As aforementioned, mosquitoes that fed on (interacted with) inoculated sucrose were capable of depositing bacteria that produced colonies similar to the morphology of F. tularensis LVS. To verify that these bacteria were F. tularensis, DNA was extracted from these isolates, and this genomic material was subjected to PCR using primers specific for F. tularensis mglA. The amplicon produced was compared to one generated using bona fide F. tularensis DNA via gel electrophoresis. PCR using DNA from the isolated colonies produced a band with a similar size to that of the authentic F. tularensis (Fig 4), whereas the reaction lacking a template did not produce an amplicon. These results suggest that F. tularensis bacteria were deposited into sterile nectar surrogate by mosquitoes that had fed on previously inoculated sucrose solution. Although these data are not quantitative, they do indicate that F. tularensis can be transported to/from the nectar surrogate by mosquitoes. Therefore, it is plausible that mosquitoes could transfer F. tularensis from one source of nectar to another in nature.

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Fig 4. Mosquitoes transfer F. tularensis from one nectar surrogate source to another.

DNA was extracted from bacteria isolated from media selective for F. tularensis. Only colonies that produced a similar morphology to F. tularensis were selected. The extracted DNA was subjected to PCR using primers specific for mglA of Francisella sp. Agarose gel electrophoresis was used to compare amplicons produced from bacteria isolated from nectar surrogate to those generated from bona fide F. tularensis DNA. PCR from only one isolate is shown for simplicity, but all other colonies with similar morphologies produced a similar amplicon band. PCR reactions lacking template DNA did not produce amplicons.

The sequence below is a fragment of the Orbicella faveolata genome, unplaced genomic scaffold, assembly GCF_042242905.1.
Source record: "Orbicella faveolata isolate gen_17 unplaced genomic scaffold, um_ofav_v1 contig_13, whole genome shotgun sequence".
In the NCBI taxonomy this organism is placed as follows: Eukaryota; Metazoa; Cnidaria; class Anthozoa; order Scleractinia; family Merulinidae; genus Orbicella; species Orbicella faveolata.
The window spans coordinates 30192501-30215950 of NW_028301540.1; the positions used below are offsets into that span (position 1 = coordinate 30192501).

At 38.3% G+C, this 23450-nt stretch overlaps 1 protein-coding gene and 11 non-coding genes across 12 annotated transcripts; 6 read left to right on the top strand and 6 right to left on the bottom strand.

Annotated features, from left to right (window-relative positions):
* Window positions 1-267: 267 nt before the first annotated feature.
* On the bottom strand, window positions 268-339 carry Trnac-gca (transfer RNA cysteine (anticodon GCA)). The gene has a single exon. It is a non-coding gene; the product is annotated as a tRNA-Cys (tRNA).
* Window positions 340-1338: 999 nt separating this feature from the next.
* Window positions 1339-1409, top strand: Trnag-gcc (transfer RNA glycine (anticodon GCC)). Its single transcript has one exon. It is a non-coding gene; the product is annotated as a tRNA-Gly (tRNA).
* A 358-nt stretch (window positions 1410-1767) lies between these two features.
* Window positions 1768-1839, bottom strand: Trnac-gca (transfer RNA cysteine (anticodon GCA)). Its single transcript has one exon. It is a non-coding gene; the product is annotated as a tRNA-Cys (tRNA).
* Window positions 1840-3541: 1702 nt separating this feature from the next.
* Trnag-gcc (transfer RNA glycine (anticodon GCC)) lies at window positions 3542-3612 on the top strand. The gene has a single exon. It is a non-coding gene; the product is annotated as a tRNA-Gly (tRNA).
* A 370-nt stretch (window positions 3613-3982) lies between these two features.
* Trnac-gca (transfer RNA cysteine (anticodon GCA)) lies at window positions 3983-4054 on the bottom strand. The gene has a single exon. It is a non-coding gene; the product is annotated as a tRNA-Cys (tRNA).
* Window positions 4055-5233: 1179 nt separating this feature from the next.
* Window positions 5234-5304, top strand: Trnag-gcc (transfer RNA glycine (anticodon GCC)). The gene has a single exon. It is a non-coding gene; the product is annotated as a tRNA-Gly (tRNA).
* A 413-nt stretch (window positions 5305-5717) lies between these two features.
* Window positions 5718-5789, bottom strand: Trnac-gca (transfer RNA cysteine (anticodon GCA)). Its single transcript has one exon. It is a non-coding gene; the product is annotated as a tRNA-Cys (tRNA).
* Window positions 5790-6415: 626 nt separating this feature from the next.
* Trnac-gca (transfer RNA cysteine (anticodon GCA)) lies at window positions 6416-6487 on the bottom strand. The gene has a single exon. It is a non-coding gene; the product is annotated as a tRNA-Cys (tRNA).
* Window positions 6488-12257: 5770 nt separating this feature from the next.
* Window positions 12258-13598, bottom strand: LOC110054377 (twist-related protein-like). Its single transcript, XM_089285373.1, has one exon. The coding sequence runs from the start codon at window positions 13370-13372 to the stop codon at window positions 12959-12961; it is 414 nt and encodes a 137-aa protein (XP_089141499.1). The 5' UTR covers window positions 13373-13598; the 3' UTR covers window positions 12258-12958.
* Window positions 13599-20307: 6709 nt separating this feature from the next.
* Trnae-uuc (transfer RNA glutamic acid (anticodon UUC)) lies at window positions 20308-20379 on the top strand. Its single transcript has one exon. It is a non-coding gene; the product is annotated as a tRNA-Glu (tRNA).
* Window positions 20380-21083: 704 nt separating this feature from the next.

https://doi.org/10.1371/journal.pone.0175157.g004

Conclusions

Data presented here suggest that F. tularensis can survive in flower nectar. Additionally, mosquitoes can uptake F. tularensis from flower nectar and transmit these bacteria to sterile nectar. These data suggest that flower nectar may be capable of serving as a temporary source of F. tularensis, which in turn alters the disease transmission paradigm of F. tularensis. Mosquitoes may feed on an infected mammalian host and subsequently feed on flower nectar before moving on to a new host. As a result, F. tularensis could be transferred to the nectar. Mosquitoes feeding on this nectar source after bacterial transfer may have the potential to become colonized by F. tularensis. Thus, flower nectar may allow for vector-vector transmission of F. tularensis without the need of a mammalian host intermediate. In regions containing high mosquito-associated tularemia outbreaks, future work should determine whether flower nectar contains viable F. tularensis. Data presented in this manuscript represent work modeled in a laboratory using a sister-species to the Aedes mosquitoes normally associated with tularemia outbreaks. Moreover, due to lack of availability of authentic nectar, the transmission studies were carried out using a sucrose solution that was not equivalent at maintaining F. tularensis viability. Finally, lack of quantitative data in this study does not allow for us to extrapolate or make predictions about disease dissemination in nature. Future studies should focus on better recreating plant nectar, and the utilization of mosquito species native to Sweden.